UC Berkeley Law School Dean On Leave Following Sexual Harassment Suit

BERKELEY (CBS SF) — The dean of the University of California, Berkeley School of Law has been placed on leave from his post following revelations he is being sued for sexual harassment.

Dean Sujit Choudhry and the UC Board of Regents were sued Tuesday by his former executive assistant, Tyann Sorrell, who claimed in her suit Choudhry inappropriately touched, hugged and kissed her within months after becoming dean in 2014.

The contact included rubbing her arms and back, along with bear hugs that pressed her body against his, according to the complaint, “Choudhry’s kissing and hugging plaintiff was a near daily occurrence,” the lawsuit states.

The 41-year-old Sorrell said in her lawsuit the harassment occurred between September 2014 and March 2015 and that when she reported it to superiors, they failed to stop it and later tried to retaliate against her.

“I can’t put into words how unprotected and unsupported I felt,” Sorrell told KPIX 5.

Sorrell claimed in the lawsuit the harassment made her dread going to work and led to anxiety, depression and loss of sleep

Wednesday afternoon, Choudhry released a statement addressing the lawsuit:

As many of you know, I have been named as a defendant, along with the University of California, in a lawsuit commenced by a member of our staff. While I disagree with the plaintiff’s claims and allegations, and will defend against them, I am unfortunately unable to comment on the substance of the lawsuit. However, I can say that I cooperated fully with, and take extremely seriously, the University’s confidential investigation into this matter and ensuing sanction. I will continue to cooperate fully with the University as matters unfold.

In light of the filing of this lawsuit, I will immediately begin a leave of absence as Dean of Berkeley Law, in order to ensure that this lawsuit does not become a distraction for the Law School, the University, and our community, whose interests I have always placed above all else.

A university investigation concluded in July 2015 that “a preponderance of evidence” indicated Choudhry “violated the sexual harassment provisions of the UC Policy on Sexual Harassment and Sexual Violence.”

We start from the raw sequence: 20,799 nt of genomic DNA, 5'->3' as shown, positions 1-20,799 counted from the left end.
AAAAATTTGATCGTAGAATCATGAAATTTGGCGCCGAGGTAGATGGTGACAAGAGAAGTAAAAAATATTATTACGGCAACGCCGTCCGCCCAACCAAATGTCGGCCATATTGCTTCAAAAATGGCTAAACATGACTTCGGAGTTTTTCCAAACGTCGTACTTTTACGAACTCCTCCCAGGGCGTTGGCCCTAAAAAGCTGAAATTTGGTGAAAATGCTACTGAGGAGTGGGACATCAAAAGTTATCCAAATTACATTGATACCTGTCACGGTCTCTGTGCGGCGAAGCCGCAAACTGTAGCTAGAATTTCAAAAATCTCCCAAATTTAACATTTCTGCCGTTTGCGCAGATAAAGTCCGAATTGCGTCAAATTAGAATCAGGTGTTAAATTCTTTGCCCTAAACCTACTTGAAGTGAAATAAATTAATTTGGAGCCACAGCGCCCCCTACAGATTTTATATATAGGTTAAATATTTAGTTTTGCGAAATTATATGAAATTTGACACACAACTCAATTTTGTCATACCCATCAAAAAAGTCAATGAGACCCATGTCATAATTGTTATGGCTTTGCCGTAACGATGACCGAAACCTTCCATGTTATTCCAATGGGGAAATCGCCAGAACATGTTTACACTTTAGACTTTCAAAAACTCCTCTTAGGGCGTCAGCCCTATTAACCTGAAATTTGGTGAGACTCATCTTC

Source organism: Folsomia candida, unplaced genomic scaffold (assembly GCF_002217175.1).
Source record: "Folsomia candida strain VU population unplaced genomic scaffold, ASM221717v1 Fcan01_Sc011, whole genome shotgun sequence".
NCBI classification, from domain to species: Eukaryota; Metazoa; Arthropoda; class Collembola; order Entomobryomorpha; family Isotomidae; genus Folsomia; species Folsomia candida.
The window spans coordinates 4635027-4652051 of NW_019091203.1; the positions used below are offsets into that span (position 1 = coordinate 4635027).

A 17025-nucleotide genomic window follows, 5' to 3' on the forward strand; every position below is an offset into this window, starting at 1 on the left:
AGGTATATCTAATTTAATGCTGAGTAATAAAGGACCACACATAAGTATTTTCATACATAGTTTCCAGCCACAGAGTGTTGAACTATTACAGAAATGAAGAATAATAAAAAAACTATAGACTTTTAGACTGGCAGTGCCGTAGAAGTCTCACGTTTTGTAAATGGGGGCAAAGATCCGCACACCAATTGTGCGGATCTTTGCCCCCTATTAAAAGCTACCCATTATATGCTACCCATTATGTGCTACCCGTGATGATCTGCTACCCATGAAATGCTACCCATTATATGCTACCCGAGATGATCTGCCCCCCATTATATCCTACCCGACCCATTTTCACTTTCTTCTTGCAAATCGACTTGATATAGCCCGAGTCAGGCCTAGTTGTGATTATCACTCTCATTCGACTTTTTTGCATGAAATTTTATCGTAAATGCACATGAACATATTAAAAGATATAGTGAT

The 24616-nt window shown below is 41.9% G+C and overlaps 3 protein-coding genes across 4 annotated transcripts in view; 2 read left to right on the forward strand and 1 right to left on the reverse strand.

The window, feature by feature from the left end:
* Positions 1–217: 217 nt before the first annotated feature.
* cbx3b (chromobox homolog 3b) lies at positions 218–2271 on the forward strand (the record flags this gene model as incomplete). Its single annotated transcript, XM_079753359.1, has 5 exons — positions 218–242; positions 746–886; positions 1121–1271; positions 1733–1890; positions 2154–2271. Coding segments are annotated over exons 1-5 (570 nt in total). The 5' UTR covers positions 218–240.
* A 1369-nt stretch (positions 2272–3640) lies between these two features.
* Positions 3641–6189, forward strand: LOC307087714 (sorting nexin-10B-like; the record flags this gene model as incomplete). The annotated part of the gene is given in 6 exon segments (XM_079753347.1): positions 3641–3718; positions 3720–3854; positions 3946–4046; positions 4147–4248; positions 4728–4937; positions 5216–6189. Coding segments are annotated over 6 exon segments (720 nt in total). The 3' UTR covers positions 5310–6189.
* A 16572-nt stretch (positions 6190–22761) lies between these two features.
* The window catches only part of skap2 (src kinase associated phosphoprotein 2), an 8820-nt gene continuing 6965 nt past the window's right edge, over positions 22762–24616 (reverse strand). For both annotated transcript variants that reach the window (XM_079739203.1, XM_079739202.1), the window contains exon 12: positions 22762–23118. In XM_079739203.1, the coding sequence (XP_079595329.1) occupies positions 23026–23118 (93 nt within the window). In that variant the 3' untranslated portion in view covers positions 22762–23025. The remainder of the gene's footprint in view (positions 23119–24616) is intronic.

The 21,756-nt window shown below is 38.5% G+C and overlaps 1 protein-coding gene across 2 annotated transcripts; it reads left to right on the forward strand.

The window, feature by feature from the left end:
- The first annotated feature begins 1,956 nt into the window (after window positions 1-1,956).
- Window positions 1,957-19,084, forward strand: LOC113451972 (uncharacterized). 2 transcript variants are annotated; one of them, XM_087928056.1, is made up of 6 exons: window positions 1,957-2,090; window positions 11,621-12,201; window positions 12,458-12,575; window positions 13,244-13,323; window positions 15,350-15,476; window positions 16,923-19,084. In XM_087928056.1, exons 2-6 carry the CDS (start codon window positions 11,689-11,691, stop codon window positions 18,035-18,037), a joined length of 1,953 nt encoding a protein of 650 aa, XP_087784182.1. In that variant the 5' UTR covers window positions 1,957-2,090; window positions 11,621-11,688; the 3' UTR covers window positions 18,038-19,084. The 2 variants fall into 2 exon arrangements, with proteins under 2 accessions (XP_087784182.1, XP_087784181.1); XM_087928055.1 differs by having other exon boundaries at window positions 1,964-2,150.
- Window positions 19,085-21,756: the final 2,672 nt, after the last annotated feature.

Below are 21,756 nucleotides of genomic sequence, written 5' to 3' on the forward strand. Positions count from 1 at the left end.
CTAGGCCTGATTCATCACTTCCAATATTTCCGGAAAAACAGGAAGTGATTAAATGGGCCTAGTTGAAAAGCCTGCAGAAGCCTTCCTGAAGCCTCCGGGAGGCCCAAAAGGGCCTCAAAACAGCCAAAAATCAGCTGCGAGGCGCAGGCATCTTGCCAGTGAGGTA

UC Berkeley Executive Vice Chancellor and Provost Claude Steele said Wednesday that Choudhry would remain a faculty member with salary but would take an indefinite leave of absence.

Steele also said Choudhry’s salary would be docked by 10 percent for one year and he was ordered him to write an apology letter to Sorrell and undergo counseling. “Based on the findings of the investigation I believed that a combination of disciplinary actions, monitoring of his behavior and formal training would be an appropriate and effective response, and would produce the necessary changes in his behavior,” said Steele.

Sorrell also alleged in the lawsuit that Steele told her he had “seriously considered terminating the Dean” but decided not to because “it would ruin the Dean’s career.”

“Those words just pierced right through me,” said Sorrell. “While I understood that he had to take many things under consideration … the system not being ruinous to the dean’s career, meant ruining mine.”

Sorrell claimed Steele also told her that Choudhry could still be on staff because he didn’t violate the faculty code of conduct.

In 2002, the dean of UC Berkeley Boalt Hall School of Law Dean John Dwyer resigned after he was accussed of sexually harassing a former student. Dwyer denied the charges but admitted to a consensual encounter with the student.

Last October, world-renowned UC Berkeley astronomy professor Geoffrey Marcy stepped down after he was found to have violated campus sexual harassment policies for years.

 

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